Over time, mechanical systems deteriorate and performance declines; that is clear. What is less so is the line between retrofitting a system and replacing it.
Age, the saying goes, is nothing but a number. That is not so when talking about buildings. With the passage of time, mechanical systems deteriorate and performance declines; that goes without saying. What is less clear is the line between retrofitting a system and replacing it. Critical factors such as deferred maintenance and overall system design—not to mention the organization’s mission and budget—affect this decision.
By definition, retrofitting involves leveraging an existing system and improving upon an application within it, provided the system still can function as designed. In contrast, replacement involves the full removal of a system and the engineering and installation of a new one. This can be a viable option when a system is at the end of its useful life, such as after a lengthy period of deferred maintenance.
Ultimately, the retrofit-or-replace decision is complex because of its implications. Fortunately, there are steps to take to protect an investment to retrofit or replace, such as knowing how to extend system life to help maximize equipment investment. Striking this delicate balance is part of a complex equation that requires a holistic approach to all aspects of building-system service, maintenance, and management.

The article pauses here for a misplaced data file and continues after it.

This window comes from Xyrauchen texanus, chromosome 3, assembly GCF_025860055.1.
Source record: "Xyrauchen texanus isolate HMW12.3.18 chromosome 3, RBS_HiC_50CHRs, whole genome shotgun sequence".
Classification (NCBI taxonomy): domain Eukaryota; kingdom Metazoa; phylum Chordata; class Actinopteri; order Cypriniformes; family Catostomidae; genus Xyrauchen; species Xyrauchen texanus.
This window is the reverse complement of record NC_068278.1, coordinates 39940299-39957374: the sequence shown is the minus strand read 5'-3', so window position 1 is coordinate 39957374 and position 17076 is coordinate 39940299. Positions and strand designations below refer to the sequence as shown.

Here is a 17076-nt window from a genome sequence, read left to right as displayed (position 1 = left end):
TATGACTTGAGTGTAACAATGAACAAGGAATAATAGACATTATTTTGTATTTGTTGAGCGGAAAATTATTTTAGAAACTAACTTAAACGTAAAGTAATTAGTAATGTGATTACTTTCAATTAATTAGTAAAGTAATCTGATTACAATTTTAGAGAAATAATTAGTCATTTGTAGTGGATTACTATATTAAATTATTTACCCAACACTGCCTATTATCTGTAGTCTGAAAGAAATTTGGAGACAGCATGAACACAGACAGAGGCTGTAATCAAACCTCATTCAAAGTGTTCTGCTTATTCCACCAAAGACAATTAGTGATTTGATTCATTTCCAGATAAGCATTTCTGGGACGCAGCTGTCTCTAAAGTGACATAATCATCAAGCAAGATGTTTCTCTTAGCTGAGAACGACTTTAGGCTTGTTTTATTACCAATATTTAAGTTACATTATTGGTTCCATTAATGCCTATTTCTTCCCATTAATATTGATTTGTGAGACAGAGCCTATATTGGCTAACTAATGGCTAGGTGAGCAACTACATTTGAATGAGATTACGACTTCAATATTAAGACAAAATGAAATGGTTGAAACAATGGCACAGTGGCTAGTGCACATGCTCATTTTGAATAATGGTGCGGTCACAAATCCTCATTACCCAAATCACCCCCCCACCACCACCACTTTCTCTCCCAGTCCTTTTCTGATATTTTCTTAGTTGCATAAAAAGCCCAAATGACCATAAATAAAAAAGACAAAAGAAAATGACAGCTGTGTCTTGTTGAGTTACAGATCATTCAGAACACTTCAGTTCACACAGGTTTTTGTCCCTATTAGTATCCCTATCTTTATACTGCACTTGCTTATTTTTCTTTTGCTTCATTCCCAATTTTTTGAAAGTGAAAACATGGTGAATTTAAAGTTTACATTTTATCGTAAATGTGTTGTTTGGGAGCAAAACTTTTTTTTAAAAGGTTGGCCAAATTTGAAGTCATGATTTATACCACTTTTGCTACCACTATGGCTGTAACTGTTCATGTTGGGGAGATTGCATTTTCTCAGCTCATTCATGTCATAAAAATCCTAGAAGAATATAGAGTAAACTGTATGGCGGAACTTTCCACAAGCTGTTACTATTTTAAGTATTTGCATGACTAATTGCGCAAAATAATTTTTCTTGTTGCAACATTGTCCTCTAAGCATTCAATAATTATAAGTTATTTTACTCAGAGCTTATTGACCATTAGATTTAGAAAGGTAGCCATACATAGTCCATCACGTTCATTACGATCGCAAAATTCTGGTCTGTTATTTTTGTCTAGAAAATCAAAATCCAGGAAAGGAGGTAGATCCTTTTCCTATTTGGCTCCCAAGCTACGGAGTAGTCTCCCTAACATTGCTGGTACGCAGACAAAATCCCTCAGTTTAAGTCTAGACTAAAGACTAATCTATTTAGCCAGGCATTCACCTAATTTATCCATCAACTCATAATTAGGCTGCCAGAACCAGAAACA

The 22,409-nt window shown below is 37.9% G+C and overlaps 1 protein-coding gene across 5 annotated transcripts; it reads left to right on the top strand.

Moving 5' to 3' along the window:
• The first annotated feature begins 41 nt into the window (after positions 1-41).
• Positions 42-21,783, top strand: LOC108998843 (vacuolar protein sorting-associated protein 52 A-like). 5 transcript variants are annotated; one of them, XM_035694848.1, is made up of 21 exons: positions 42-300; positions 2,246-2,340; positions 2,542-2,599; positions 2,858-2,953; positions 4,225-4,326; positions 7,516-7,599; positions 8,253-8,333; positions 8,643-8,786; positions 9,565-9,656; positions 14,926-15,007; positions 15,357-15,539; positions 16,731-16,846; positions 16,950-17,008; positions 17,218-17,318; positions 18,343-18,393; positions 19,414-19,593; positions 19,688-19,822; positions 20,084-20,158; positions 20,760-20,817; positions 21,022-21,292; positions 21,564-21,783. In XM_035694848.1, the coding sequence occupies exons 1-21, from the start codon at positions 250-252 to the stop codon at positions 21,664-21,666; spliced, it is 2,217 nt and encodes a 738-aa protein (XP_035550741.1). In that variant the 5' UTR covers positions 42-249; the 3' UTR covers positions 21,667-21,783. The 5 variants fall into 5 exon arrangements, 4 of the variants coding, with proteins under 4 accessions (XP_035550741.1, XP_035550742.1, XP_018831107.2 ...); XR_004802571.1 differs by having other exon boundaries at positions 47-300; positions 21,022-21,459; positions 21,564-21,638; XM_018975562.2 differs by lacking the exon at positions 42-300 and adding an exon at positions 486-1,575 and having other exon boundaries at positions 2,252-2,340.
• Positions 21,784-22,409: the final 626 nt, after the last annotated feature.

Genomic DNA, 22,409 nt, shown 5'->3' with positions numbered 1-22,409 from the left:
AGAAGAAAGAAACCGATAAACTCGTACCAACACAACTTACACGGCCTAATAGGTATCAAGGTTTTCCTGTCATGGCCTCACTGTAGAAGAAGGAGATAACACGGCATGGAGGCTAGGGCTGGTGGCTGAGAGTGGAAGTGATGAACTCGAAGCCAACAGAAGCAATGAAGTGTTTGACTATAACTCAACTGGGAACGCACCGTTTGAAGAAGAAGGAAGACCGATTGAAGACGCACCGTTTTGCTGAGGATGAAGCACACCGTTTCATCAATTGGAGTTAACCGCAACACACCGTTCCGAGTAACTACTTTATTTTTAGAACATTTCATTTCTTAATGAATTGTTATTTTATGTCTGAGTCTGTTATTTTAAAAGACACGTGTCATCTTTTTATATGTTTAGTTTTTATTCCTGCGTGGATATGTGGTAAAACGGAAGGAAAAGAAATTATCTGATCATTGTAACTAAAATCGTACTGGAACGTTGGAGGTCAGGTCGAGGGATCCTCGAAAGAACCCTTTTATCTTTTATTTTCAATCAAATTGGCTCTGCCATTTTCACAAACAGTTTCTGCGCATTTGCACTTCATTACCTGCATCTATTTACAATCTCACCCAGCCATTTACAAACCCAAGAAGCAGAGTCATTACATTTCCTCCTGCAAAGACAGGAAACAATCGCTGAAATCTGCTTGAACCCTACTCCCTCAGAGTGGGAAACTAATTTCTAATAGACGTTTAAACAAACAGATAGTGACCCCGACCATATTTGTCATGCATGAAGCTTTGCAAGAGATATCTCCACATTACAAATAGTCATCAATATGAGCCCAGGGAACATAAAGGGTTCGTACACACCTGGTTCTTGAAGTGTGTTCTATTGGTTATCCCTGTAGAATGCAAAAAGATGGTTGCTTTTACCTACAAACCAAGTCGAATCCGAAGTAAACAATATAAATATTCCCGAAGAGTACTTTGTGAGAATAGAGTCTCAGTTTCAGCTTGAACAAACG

It is a common scenario: As buildings age, associated systems, such as building automation and HVAC, show signs of stress, particularly if deferred maintenance has been practiced. This can lead to business downtime, not to mention affect comfort and create other issues, such as increased operating costs to keep the systems functioning. Eventually, one must ask: Can the issues be addressed with a system retrofit, or is a full replacement in order?
Making an informed decision requires a holistic view of a building and how its systems work in concert. Taking stock of the full range of systems within a building—from chillers, boilers, and air handlers to packaged rooftop units and split systems—and how they are controlled, whether it is through digital or pneumatic methods in conjunction with a building-automation system, can form the foundation of this process.
The next critical step involves evaluation of a facility’s renovation history. Renovations can affect building-system performance. For example, system performance can degrade, creating both comfort issues and spikes in energy consumption, when a building renovation changes the dimensions of a space, but the building’s HVAC system continues to serve the space according to the original dimensions. In such cases, two pivotal questions emerge:
- If the renovated building space received a new system, would the system’s intent, design, and application be different from before?
- If different, what would modifying the existing system to accommodate the new application entail?